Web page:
Republican U.S. Senate nominee Dick Zimmer launched New Jersey's general-election campaign yesterday by calling for debates and promising not to attack U.S. Sen. Frank R. Lautenberg's age or character.
At the same time, battle lines were drawn in races for three open U.S. House seats, two of them in South Jersey. Though Republicans have traditionally held two of the seats, some experts say Democrats haven't been in a better position in recent history to wage an all-out fight for them.
And although those federal offices topped the ballot in Tuesday's primary, they will move down a spot in November, making way for the presidential race between U.S. Sens. John McCain (R., Ariz.) and Barack Obama (D., Ill.).
Obama and McCain began talking yesterday about a series of town-hall debates, but Lautenberg's campaign showed an early reluctance to engage with Zimmer by promptly turning down his request for a June 13 face-off.
In a statement, spokeswoman Julie Roginsky said that the Lautenberg campaign believed "debates are an integral part of any campaign," but that "we will not be debating debates with our opponent."
Lautenberg's campaign appears headed on the same path it took in the primary, which involves his speaking through surrogates and turning down most debates.
The four-term senator appeared in a single public-television debate with his primary opponent, U.S. Rep. Robert E. Andrews. His campaign refused offers from network affiliates for debates in the primary.
Zimmer, a former U.S. representative known as a persistent campaigner, said he planned to pursue Lautenberg on the issues. But he said he would not attack the 84-year-old Lautenberg on his age, a theme that had been raised by Andrews, a Camden County Democrat.
"I'm not going to bring up the age issue," said Zimmer, 63. "The issue is effectiveness."
To that, the Democratic State Committee responded with a statement saying Lautenberg has been effective.
Asked if he would attack Lautenberg's character, standard strategy in New Jersey elections, Zimmer said, "I have no quarrels with Frank Lautenberg's character."
New Jersey voters haven't put a Republican in the Senate in 36 years, but Lautenberg's campaign is wasting no time raising cash, scheduling a fund-raiser for June 23 in Newark, N.J.
Already committed to big spending in New Jersey's U.S. House races this year, Democrats have been buoyed by victories in three special House elections in Illinois, Louisiana and Mississippi, increasing the Democratic majority to 236-199.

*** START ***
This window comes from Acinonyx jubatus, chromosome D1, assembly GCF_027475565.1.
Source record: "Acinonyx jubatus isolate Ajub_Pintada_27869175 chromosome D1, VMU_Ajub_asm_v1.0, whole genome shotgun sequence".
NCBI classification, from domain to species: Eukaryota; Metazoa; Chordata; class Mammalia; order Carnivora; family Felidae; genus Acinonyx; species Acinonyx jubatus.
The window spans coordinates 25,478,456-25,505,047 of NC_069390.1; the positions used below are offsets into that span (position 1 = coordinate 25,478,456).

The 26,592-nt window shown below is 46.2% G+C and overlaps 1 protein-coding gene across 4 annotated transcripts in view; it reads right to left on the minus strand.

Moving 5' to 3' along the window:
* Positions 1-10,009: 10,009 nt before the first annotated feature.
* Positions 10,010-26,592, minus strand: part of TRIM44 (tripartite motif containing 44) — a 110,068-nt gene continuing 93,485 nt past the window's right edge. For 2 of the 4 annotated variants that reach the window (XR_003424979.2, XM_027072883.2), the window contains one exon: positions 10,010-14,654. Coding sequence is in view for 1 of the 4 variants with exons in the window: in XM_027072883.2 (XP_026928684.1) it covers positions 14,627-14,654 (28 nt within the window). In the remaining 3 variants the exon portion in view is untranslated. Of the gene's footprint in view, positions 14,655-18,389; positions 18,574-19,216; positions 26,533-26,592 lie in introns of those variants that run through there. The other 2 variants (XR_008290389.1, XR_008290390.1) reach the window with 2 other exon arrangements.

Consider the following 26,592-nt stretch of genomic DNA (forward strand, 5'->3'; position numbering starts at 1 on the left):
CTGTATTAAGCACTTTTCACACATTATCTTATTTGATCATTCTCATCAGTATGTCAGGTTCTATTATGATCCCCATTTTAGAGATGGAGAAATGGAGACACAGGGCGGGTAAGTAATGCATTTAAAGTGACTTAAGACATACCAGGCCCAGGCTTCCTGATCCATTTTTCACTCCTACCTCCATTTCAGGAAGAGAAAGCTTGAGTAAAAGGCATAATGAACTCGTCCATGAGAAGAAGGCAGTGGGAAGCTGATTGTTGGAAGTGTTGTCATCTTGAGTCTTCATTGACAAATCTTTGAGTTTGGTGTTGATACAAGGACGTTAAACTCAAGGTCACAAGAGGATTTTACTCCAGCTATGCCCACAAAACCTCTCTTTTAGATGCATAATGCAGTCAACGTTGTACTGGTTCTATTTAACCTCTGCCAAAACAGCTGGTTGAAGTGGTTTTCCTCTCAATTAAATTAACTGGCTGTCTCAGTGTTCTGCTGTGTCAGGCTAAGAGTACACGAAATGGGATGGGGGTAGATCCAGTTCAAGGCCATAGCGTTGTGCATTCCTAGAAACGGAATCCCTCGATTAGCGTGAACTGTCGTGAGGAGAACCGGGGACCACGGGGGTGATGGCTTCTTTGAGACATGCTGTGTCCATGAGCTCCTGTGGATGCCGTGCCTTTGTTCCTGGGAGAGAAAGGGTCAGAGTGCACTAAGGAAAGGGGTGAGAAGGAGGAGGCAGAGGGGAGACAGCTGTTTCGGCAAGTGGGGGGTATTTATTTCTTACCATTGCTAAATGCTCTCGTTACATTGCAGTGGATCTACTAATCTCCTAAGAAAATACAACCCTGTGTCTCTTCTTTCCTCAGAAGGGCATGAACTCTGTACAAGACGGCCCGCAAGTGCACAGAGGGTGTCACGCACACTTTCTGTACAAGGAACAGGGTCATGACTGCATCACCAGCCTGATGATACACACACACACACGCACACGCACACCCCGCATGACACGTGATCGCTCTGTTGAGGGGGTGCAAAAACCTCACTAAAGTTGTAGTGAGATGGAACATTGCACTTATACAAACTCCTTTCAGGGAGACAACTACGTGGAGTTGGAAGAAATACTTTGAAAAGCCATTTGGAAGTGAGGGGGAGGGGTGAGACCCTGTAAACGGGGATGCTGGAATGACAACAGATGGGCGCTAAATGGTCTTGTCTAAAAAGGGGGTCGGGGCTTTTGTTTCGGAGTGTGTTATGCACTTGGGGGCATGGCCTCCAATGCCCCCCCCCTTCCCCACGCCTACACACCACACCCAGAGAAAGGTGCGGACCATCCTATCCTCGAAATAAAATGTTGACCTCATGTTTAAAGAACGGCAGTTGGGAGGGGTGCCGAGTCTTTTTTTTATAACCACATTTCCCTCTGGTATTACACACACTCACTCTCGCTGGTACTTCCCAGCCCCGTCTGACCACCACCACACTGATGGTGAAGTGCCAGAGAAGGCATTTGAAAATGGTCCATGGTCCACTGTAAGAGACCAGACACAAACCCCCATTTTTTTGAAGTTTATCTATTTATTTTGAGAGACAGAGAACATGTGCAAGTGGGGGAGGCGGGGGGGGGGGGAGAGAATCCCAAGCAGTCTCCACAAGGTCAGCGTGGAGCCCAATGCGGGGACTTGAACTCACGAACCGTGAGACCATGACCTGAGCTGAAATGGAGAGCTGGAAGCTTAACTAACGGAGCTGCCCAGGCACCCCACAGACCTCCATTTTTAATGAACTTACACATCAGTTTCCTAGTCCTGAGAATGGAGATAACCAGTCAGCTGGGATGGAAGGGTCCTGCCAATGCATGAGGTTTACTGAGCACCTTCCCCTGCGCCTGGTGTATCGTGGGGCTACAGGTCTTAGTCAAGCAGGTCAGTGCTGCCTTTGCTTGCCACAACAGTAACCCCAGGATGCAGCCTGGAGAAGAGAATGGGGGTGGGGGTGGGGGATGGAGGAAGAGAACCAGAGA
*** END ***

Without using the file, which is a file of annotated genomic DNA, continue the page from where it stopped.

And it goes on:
Peter Woolley, director of the PublicMind Polling Institute at Fairleigh Dickinson University, said State Sen. John Adler (D., Camden) and Assemblywoman Linda Stender (D., Union) were in good positions to win open House seats in traditionally Republican districts.
The two had no primaries, while Republicans in each district fought it out, depleting resources.
"Registration has been trending Democratic, and in both places they have a candidate advantage" because of financing, name recognition, and the uncontested primaries, Woolley said.
Stender is set to face State Sen. Leonard Lance (R., Hunterdon) in the Seventh District.
"Even though people say they have a great deal of affection for Lance, if there was that much affection for him, there wouldn't have been a seven-way primary going on," Woolley said. In 2006, Stender lost by only 1 percentage point to U.S. Rep. Mike Ferguson, who is retiring.
Adler will face Republican Chris Myers, the mayor of Medford and a Lockheed Martin vice president, in the Third District.
Myers, who was unknown even to GOP leaders in Burlington County a few months ago, won in Burlington but finished the primary third in the Ocean County end of the district.
As results were counted Tuesday night, Adler challenged Myers to a debate, and yesterday Myers accepted. The two camps plan to work out the details.
Foreshadowing fireworks, Myers yesterday wrote Adler a letter chiding the Democratic Party for mailing Republican voters pamphlets that trashed him.
"Your shameful meddling in the primary and negative mailers distorting my record in Medford backfired - big time," the letter said.
One contest that will happen behind closed doors is for the House seat held by Andrews, who promised not to seek reelection during his battle against Lautenberg. The First District includes parts of Camden, Gloucester and Burlington Counties.
Andrews' wife, Camille Spinello Andrews, was on Tuesday's ballot but has agreed to let party leaders appoint a candidate to one of the safest Democratic seats in the nation. Leaders promise a candidate will be named soon. That candidate will face prison minister Dale Glading, the GOP nominee.